However, there is no gainsaying that when you take or use other people's money, be they foreign or otherwise, there are certain reasonable expectations that must be fulfilled. This discipline of the market is best exercised by selling out. And we have seen plenty of that just recently. But fund manager's judgment and activities should also be subject to scrutiny, as they are scrutinising everyone else's. How well and how they manage the funds can be better measured and assessed. Performance ratings are not as accurate as they could be. At the same time, there should not be churning and unnecessary switching of assets in the fund. Of course, it can be disputed what is unnecessary, but one measure must surely be performance of the fund, as against the financial return to the fund manager. I am yet to verify this, but I have been told that redemptions from emerging markets funds during the period 1991-96 were miniscule. What then accounted for the buying and selling by the funds? This, obviously, is something worth examining further.

Whatever, whether the investor is institutional or individual, shareholders have rights which have to be protected and respected. The level of corporate governance, therefore, is a matter which must be given the most serious consideration and bodies such as the Malaysian Institute of Directors should play their role to ensure good corporate governance. Unhealthy practices such as the shifting of assets, conflict of interest situations and lack of transparency only serve to lower the attractiveness of companies for investment, or to occasion a selling down. The directors of companies are not doing a sufficiently good job of ensuring good corporate governance.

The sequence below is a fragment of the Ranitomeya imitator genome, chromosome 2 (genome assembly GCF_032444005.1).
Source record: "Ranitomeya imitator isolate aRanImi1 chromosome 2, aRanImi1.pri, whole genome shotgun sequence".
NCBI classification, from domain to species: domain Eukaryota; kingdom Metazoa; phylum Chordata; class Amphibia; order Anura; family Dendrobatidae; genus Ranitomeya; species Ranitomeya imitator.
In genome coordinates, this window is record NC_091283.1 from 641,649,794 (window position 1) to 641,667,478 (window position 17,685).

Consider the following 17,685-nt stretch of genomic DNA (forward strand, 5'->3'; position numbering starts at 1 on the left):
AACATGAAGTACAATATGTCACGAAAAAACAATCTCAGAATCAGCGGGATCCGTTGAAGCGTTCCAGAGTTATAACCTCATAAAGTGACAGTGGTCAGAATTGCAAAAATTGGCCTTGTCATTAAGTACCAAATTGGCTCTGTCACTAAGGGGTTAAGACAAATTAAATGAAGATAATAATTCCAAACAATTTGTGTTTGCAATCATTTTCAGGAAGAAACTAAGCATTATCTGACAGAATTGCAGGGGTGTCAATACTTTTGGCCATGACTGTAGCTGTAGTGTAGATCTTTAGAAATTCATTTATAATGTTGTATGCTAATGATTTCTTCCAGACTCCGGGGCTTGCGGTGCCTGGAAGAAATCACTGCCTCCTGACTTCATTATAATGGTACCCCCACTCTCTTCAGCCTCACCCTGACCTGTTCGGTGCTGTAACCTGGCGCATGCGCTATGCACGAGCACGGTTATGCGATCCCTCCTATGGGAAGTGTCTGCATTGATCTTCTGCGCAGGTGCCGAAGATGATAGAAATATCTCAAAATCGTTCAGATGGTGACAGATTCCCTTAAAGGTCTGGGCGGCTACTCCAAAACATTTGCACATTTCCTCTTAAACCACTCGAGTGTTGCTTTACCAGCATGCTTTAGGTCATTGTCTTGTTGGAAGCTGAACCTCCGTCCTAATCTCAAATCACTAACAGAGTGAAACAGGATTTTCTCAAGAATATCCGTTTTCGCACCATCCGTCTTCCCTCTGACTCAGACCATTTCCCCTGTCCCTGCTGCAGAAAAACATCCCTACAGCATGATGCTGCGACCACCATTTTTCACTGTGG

The other pillar of ensuring good corporate governance are the company shareholders. While directors are to represent shareholder interests through insisting on good company management and direction, active involvement of shareholders and investors in the affairs of the company will make them more conscious of their responsibility and accountability. Alas, even shareholder participation at general meeting, infrequent enough as it is, has been unsatisfactory. Indeed, general meetings are often over at the speed of light, the directors rushing them through as if the process is a chore and a bit of a nuisance that has to be got through, and the shareholders largely allowing the directors to get away with it. Only afterwards does one hear isolated expression of disgruntlement and dissatisfaction which is like a drop in the ocean. There no doubt has to be more effective director accountability and shareholder representation.

Malaysian investors also have to start to understand the businesses and activities of the companies they invest in better. Now I may have erred by using the word "invest," as there is a strong speculative tendency in the market. While speculation will always be part and parcel of the marketplace, it cannot be its leitmotif. There has to be the driving force of steady investment for steady income and long-term growth. Companies' futures, furthermore, are not determined by transient factors but by good solid business plans and management. There is insufficient weight given to a company's fundamentals, too much to rumour and association. While I hope the individual investor will mature, it is also our intention to expand local institutional activity and share of the market so as to give the necessary ballast to the market. Then again, would it, given the mixed record thus far of fund management activity. Quite obviously then the point about governance of fund managers is something that has to be worked at by the investors in the funds with the help of the authorities.